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Natural Gas – Shakedown, 1979

By Energy Rant 2 Comments
My, how quickly some things can change, almost overnight, like natural gas markets. It seems only a year ago we had more natural gas than we could consume, as far as the eye could see. Barely three years ago, I wrote that Permian Basin oil production resulted in flaring off $1 million worth of natural gas per day, during rock bottom prices even. That was enough to fuel 2,500 MW of electricity generation. Customers are pissed off about soaring heating costs, which are 50% higher than a year ago. The chart below shows the NYMEX commodity price for natural gas…
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No Penalties for Attribution

By Energy Rant No Comments
This week, we finish the series on attribution studies. First, let me explain, while I beat up attribution assessments, they are necessary. This post will conclude with how I think they should be used. Experimental v Quasi-Experimental Second, I want to make a couple comments about last week’s post. Near the end, I explained randomized control trials (RCTs) for determining attribution. Test samples need to be drawn before the attribution study using the RCT. Correct me if I’m wrong, but this never happens when determining the attribution of an efficiency program. The attribution study always occurs after, or at best,…
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Capacity Factor

Renewable Energy, Bad Parents, and Midwest Strawberries

By Energy Rant 2 Comments
If you enjoyed the greatest modern decade of sports, when MJ went six for six in the NBA finals, you would remember this McDonald’s commercial nearby. In it, Larry challenges Michael to a game of trick shots for Michael’s Big Mac and Fries. (I don’t know why my adolescent idol, MJ, would agree to play for something he already paid for, but…) As you can see, the game quickly progresses into an outlandish game of “first to miss, loses.” It leaves off with a shot from the top of Chicago’s fourth tallest building, the Hancock Tower. Cost of Electricity I…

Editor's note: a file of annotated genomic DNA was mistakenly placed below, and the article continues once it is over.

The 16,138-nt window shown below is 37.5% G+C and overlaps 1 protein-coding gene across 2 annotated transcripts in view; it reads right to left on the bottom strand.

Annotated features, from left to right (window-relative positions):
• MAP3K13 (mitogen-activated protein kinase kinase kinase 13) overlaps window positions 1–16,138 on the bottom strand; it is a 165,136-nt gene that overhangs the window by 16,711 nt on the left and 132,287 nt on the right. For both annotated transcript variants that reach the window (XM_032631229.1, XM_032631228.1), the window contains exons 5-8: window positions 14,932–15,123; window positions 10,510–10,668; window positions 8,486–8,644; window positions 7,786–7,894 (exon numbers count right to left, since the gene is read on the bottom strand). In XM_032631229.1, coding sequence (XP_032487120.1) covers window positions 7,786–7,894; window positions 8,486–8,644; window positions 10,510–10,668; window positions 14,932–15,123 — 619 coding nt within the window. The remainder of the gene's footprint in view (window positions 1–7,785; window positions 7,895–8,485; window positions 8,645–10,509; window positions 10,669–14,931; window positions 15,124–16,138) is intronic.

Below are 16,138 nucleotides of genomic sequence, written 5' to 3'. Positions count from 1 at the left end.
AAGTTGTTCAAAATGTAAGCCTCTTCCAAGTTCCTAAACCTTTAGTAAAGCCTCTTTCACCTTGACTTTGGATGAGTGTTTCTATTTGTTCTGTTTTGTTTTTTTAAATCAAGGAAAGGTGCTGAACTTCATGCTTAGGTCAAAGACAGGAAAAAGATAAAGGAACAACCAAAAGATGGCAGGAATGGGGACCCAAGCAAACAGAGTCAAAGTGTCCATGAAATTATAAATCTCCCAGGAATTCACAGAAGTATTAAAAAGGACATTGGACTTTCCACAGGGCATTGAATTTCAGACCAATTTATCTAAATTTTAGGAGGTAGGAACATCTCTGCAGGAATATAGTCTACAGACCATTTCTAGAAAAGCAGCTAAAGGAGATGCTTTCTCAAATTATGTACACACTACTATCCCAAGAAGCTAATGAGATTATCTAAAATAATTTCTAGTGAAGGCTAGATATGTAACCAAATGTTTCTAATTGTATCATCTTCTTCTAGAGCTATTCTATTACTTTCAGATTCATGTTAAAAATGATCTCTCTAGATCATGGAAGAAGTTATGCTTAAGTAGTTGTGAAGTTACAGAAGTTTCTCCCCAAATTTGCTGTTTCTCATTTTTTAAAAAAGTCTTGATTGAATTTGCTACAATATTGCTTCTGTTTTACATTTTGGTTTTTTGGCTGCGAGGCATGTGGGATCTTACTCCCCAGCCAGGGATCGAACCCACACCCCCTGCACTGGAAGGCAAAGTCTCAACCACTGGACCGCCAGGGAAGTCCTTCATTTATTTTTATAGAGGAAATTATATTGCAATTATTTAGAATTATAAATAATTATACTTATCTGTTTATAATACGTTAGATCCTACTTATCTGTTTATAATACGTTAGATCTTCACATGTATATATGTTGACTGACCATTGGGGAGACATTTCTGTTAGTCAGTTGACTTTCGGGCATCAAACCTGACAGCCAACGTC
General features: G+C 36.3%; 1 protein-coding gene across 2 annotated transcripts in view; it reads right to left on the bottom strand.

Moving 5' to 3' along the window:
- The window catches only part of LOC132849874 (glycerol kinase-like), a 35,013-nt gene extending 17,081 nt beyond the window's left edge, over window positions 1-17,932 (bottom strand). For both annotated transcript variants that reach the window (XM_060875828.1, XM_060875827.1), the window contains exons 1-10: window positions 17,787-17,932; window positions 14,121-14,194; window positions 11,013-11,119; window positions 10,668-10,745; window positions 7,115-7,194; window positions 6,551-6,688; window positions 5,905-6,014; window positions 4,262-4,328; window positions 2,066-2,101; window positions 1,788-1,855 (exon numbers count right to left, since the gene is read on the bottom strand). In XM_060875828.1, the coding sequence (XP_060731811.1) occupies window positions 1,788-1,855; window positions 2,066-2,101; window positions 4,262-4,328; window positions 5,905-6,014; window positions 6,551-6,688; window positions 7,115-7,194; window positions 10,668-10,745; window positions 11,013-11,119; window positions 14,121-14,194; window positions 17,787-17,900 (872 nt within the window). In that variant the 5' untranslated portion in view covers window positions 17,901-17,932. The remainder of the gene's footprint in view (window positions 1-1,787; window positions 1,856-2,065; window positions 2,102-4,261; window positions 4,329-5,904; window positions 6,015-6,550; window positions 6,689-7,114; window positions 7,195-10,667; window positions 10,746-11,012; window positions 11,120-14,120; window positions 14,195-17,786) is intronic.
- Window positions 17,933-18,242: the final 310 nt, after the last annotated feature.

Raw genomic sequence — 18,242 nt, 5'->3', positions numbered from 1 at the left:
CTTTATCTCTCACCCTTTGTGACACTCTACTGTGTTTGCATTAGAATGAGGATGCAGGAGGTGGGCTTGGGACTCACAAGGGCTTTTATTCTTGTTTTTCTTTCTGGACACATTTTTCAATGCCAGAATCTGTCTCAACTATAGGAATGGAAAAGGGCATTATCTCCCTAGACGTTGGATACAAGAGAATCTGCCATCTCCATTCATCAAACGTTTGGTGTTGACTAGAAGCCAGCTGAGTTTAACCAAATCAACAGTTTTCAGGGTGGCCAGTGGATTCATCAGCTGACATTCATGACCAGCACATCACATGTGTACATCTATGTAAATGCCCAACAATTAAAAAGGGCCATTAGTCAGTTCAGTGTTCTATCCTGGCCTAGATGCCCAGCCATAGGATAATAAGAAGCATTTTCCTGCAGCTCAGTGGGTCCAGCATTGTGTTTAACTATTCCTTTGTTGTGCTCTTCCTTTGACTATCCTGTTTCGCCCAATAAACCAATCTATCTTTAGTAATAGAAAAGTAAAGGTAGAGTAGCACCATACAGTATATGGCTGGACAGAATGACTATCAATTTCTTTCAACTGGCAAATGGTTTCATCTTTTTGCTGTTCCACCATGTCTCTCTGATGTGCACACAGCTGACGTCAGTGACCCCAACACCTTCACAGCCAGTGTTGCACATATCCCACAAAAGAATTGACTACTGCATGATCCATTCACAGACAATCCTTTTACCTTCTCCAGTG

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Commercial Code Compliance and New Construction Program Failures

By Energy Rant 3 Comments
Earlier this year, the Energy Information Administration (EIA) released its Commercial Building Energy Consumption Survey of 2012. The prior release was 2003. The data do not paint a pretty picture for energy code effectiveness. Other data we are accumulating indicate new construction programs are failing to deliver. Regress At first glance, it seems substantial progress may have been made between 2003 and 2012. The first chart is from the EIA website. As EIA states, “the only statistically significant changes since 2003 are for office buildings, education buildings, and commercial buildings overall.” That is weak, especially considering that the data cover all…
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